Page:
Starred Review. Adventure, romance, politics, history, theology, magic, science, money and calculus: this audiobook has it all, and it astonishes on several levels. Never mind that it is only the first third of a trilogy or that this massive audiobook consists of "selections approved by the author" (the reading is punctuated with phrases like "here follows a brief summary of pages 167 to 182" or "pages 653 through 677 have been eliminated"). Stephenson's (Snow Crash; Cryptonomicon) masterfully complex and entertaining plot braids the life of Daniel Waterhouse, a colleague of Isaac Newton and Gottfried Wilhelm Leibniz, with that of the "king of the Vagabonds," Half-Cocked Jack Shaftoe, and Eliza, a harem slave turned powerful financier. It is a tale of the pursuit of knowledge in Baroque Europe, peppered with taut action, knee-slapping humor and head-scratching science. BBC announcer/Shakespearean actor Prebble's performance is wonderfully nuanced. His authoritative narration, combined with his chameleon-like facility for character and accent, is nothing short of enchanting. Though he performs both male and female parts, Nielsen reads Eliza's copious letters; initially, this seems like a strange choice, but the shift from storytelling to that of reading merits the transition, and Nielsen's contribution enriches the whole. The experience of listening to this audiobook is something rare, as it's a literary tale that brings history, science and philosophy to life in a heartily entertaining fashion.
Copyright © Reed Business Information, a division of Reed Elsevier Inc. All rights reserved. --This text refers to an out of print or unavailable edition of this title.
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Much like Cryptonomicon, there is a lavish dedication to historical detail and a good bit of science.
It is enjoyable, but not in quite the same way as Cryptonomicon was. Quicksilver is more leisurely in pace, and the storylines do not appear as intricately interwoven (yet - I have not yet finished the book). It doesn't grab you like Cryptonomicon... it doesn't urge you to keep coming back for more asap.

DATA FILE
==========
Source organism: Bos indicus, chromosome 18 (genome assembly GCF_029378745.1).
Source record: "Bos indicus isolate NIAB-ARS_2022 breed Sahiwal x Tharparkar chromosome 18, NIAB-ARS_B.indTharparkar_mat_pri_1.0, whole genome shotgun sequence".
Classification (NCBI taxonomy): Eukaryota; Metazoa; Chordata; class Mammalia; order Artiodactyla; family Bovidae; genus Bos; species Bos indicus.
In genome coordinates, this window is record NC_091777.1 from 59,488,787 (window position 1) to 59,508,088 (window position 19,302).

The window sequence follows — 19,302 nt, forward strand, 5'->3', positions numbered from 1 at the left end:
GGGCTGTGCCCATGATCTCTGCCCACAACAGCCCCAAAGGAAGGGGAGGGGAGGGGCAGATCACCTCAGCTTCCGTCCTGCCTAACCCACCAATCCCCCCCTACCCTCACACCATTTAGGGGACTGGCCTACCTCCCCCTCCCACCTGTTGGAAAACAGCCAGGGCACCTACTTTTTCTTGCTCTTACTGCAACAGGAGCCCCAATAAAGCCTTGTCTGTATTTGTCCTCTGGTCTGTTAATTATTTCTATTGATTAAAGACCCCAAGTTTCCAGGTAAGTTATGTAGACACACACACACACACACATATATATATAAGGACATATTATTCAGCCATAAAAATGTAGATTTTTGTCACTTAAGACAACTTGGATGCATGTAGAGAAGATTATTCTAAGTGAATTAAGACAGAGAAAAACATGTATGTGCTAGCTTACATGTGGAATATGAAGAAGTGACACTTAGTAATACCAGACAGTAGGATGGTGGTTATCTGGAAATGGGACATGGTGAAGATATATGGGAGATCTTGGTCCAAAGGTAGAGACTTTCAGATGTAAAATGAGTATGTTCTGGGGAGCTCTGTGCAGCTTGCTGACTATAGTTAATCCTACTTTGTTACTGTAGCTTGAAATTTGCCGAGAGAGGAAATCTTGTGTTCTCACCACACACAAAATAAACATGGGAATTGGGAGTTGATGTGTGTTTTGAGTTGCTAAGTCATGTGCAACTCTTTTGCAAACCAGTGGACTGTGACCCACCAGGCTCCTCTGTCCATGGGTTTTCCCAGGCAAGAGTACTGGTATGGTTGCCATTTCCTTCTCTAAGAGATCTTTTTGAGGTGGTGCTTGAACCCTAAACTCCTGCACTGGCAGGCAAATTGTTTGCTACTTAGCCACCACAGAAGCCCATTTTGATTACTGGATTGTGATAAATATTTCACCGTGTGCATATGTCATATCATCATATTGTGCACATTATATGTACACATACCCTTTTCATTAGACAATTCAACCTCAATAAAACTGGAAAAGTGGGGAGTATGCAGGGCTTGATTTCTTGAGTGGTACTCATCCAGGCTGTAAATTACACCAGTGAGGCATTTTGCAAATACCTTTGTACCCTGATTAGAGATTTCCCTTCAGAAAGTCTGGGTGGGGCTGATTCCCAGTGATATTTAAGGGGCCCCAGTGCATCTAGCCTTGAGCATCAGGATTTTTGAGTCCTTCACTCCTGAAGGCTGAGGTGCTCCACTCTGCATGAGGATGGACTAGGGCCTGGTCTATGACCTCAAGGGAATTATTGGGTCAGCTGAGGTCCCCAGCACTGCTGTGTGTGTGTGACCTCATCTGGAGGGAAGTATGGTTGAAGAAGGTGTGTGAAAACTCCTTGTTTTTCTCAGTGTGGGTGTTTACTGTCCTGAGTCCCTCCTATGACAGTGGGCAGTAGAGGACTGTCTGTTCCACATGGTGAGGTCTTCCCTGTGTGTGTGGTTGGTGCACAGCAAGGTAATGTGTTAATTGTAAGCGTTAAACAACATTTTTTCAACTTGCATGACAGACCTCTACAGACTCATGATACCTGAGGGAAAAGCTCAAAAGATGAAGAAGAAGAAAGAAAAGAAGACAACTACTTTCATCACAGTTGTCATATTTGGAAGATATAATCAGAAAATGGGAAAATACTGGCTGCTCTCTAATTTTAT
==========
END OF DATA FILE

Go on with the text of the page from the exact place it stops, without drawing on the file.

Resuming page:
Not to mention Stephenson's actual writing; it's very pleasant to read a writer in these latter days of the empire who can still find their way around grammar, punctuation and usage and drag out of English more resonance and wit than I, at least, have come to expect. It's apparent that the age of editing is over in the publishing business; well, at least, good editing at any rate. So, the voices we hear when we read are very likely more and more the uncut, unexpurgated voice of the authors. Sometimes, as with Stephenson, that's great.
Plus, he has a weird, modern sense of humor that makes for some clever and really entertaining anachronisms here and there. Clearly, it's not meant to be a history book, it's meant to be entertaining and to make entertaining things that you'd never imagine could be entertaining. Hmmm... I wonder if this series was written in response to a bet?
I can imagine the scene... bar table full of grubby thumbed-over half-empty pints, overflowing ashtrays, remnants of something disgusting with cheese-food in it and a bunch of noisy, sort of shabby writerly types all laughing madly because someone's about to make a sucker bet about being able to make the story of how the calculus was invented fun to read. Yeah, right! Have another, beard boy!
Anyway, I like it very much and re-read it at least once every couple years.
Like most of Stephenson's work, this is a humorous, well-written, thought-provoking novel with a definite tilt to geek culture and libertarian politics. This trilogy is definitely his longest and most sprawling work so be prepared for a slightly slow start as the back-story is established. If you are new to Stephenson then I would suggest starting with Cryptonomicon or Diamond Age to warm up.